Laura and I were in a terrible statistics class our senior year of high school. It was a requirement for the IB program, and I think it’s safe to say that both of us hated the class. One day the teacher, Mr. Jacobson (who had just become a father) asked our table a question.

Laura, who was generally rather quite in class, mumbled something.

“What was that?” Mr Jacobson asked.

And so Laura repeated what she said, this time louder, and with an Australian accent.

“THE DINGO ATE YOUR BABY.”

Mr. Jacobson stared blankly at her for a few minutes.

Finally he replied, “No it didn’t.”

He then went back to teaching class, and gave up on engaging us in conversation. It was awesome.

Just like Laura.

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I assure you, dear readers of Everywhereist, that I thought long and hard about what I should write for what I hope is only the first of at least several guest blog posts that you will bookmark in your web browser of choice and cherish forever. (Well, a girl can dream, can’t she?) My topic for today is how to avoid common pitfalls when traveling to an athletic event in which you are competing. I tried to re-word that to make it sound more exciting (or at least shorter), but all other descriptions were too vague for my attorney brain to handle.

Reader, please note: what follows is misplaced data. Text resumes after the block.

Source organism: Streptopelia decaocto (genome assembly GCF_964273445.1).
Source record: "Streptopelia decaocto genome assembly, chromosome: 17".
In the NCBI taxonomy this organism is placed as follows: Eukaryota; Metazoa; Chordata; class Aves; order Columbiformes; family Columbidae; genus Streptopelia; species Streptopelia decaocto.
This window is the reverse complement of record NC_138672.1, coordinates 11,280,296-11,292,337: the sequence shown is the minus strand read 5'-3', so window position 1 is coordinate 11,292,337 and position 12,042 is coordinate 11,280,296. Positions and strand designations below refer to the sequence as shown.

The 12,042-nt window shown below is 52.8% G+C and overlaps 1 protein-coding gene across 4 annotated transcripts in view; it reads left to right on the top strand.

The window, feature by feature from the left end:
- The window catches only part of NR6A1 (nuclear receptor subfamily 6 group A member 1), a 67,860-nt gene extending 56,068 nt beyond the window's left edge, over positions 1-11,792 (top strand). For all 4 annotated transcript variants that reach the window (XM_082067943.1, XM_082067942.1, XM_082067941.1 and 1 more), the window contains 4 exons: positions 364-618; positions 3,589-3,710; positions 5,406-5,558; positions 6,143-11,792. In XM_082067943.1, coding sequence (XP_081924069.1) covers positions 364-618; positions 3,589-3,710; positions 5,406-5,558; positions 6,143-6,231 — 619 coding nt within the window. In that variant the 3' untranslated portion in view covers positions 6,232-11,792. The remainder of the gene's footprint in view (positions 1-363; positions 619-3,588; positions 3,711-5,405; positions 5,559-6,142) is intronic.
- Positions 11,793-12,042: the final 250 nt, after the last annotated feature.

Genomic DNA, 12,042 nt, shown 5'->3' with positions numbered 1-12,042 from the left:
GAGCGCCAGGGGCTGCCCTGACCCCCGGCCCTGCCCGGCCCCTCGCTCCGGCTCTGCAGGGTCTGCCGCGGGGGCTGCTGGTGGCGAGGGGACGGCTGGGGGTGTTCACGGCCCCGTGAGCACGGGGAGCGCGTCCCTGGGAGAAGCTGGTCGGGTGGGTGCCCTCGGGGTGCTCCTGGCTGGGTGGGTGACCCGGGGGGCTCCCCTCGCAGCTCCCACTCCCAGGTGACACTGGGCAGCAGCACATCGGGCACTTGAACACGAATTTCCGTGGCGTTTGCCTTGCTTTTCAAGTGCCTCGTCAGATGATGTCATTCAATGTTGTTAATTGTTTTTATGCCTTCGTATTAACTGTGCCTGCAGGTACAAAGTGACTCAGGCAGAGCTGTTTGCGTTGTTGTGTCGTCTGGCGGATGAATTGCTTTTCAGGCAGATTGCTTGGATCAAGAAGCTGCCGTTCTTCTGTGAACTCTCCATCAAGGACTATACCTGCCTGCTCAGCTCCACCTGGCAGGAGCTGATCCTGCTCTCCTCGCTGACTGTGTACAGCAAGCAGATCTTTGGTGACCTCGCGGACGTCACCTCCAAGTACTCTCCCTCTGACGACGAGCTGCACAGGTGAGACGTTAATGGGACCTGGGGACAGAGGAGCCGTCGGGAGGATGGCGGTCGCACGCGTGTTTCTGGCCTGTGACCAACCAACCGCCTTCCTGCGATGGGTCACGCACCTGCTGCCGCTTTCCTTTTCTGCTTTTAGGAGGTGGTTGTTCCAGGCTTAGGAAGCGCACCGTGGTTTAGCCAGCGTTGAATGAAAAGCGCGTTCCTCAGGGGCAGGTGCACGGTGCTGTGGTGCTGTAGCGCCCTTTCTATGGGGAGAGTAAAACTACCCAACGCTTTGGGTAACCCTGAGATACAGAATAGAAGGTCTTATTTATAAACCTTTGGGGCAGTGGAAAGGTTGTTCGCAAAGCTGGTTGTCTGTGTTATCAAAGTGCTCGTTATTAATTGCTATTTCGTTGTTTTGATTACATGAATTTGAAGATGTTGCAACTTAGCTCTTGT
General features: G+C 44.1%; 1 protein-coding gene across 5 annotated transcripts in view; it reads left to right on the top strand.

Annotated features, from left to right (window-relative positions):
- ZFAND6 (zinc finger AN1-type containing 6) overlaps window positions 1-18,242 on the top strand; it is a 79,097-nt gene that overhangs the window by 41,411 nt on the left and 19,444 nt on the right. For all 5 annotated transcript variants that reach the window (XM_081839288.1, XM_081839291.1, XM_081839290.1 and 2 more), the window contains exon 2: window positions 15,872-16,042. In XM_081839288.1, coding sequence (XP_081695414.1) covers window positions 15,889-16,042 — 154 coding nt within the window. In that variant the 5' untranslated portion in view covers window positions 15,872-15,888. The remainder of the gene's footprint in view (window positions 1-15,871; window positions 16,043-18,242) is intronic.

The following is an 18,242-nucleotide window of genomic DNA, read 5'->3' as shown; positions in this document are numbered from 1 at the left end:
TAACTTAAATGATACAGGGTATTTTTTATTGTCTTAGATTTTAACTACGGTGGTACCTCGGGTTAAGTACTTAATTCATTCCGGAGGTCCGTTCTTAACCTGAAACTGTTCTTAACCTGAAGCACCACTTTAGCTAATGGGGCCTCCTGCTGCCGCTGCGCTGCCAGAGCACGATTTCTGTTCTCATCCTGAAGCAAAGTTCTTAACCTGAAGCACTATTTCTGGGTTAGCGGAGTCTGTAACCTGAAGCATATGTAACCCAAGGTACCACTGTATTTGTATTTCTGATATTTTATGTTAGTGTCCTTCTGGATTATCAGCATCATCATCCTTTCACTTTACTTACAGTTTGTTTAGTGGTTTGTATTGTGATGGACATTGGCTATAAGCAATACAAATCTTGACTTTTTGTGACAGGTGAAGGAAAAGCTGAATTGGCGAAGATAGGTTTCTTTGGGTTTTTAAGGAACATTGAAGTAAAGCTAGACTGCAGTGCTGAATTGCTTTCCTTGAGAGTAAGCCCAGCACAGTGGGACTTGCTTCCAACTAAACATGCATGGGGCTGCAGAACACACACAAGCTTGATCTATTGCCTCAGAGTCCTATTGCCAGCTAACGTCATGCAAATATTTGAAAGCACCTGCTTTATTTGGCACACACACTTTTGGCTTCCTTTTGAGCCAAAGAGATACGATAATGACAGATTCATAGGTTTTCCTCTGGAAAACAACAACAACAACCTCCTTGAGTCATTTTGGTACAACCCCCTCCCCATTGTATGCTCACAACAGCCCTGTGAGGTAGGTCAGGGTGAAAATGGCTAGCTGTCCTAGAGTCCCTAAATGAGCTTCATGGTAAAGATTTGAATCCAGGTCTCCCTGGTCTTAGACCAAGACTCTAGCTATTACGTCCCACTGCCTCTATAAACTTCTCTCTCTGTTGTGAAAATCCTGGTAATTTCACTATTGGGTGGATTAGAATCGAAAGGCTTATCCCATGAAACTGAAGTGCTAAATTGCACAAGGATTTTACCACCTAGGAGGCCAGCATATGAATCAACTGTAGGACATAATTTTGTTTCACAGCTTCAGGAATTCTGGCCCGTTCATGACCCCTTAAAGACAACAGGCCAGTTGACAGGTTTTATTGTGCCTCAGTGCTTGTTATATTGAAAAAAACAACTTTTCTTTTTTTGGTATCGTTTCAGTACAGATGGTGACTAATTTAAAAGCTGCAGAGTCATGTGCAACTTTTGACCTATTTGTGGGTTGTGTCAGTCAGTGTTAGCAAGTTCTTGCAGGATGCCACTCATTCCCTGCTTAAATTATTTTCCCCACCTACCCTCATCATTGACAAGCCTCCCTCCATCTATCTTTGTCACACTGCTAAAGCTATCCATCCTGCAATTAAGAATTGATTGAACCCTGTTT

Several years ago my husband and I began competing in races. I’m not sure what you think of when you hear the word “races”, I guess you might think of Nascar or the Kentucky Derby. I’m mainly talking about triathlons, but we also swim and run without the biking part. One time we biked without the swim and run part, but it is something of which we do not speak because it resulted in a very silent car ride home.

At any rate, much to my husband’s chagrin, some of our races have taken us out of town. I have now been banned from scheduling any races more than half an hour away from our house without prior approval. Luckily for you, my husband was slow to catch on and I picked up on a few things that could make your life easier if you are planning any destination races. (more…)

It is my utmost pleasure to welcome back the brilliant librarian/historian/bookworm/femme fatale Mindy for our second installment of “Mondays with Mindy“. I’m incredibly lucky she agreed to write another guest post for the blog, because I don’t know anyone else with her name, and frankly, “Mondays with Mindy … with Geraldine!” sounds like an identity crisis.

All of the content to follow is Mindy’s, all typos and formatting errors are mine.

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Dear Everywhereist Reader(s),

It’s my lucky day! Geraldine asked me back to talk about books again. But this time, we’ll gear the discussion toward the frequent flyer. You’re lucky, too! Nancy Pearl, the rock star of the library world, has already detailed her ideas of what makes for a great “carry-on book.” (Shut up. Do you have an action figure in your likeness? I didn’t think so.)